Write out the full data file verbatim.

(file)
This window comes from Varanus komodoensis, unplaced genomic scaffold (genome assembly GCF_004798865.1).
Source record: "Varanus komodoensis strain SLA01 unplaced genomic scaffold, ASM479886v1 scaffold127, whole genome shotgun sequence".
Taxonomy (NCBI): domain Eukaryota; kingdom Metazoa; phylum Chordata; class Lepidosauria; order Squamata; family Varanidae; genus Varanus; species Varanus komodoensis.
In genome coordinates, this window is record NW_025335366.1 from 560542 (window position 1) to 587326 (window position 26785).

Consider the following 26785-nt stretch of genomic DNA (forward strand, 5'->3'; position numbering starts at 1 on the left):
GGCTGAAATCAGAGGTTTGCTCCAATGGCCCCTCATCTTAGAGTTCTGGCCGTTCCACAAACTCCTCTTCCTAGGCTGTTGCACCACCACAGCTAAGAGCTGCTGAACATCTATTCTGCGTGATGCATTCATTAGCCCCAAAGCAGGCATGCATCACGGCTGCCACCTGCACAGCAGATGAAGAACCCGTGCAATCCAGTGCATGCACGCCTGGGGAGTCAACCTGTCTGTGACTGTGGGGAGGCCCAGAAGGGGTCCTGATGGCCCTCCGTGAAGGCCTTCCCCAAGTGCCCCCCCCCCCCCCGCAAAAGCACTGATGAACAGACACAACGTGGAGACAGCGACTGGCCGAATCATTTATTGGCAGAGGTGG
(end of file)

This window comes from Varanus komodoensis, unplaced genomic scaffold (genome assembly GCF_004798865.1).
Source record: "Varanus komodoensis strain SLA01 unplaced genomic scaffold, ASM479886v1 scaffold127, whole genome shotgun sequence".
Taxonomy (NCBI): domain Eukaryota; kingdom Metazoa; phylum Chordata; class Lepidosauria; order Squamata; family Varanidae; genus Varanus; species Varanus komodoensis.
In genome coordinates, this window is record NW_025335366.1 from 560542 (window position 1) to 587326 (window position 26785).

Consider the following 26785-nt stretch of genomic DNA (forward strand, 5'->3'; position numbering starts at 1 on the left):
GGCTGAAATCAGAGGTTTGCTCCAATGGCCCCTCATCTTAGAGTTCTGGCCGTTCCACAAACTCCTCTTCCTAGGCTGTTGCACCACCACAGCTAAGAGCTGCTGAACATCTATTCTGCGTGATGCATTCATTAGCCCCAAAGCAGGCATGCATCACGGCTGCCACCTGCACAGCAGATGAAGAACCCGTGCAATCCAGTGCATGCACGCCTGGGGAGTCAACCTGTCTGTGACTGTGGGGAGGCCCAGAAGGGGTCCTGATGGCCCTCCGTGAAGGCCTTCCCCAAGTGCCCCCCCCCCCCCCGCAAAAGCACTGATGAACAGACACAACGTGGAGACAGCGACTGGCCGAATCATTTATTGGCAGAGGTGG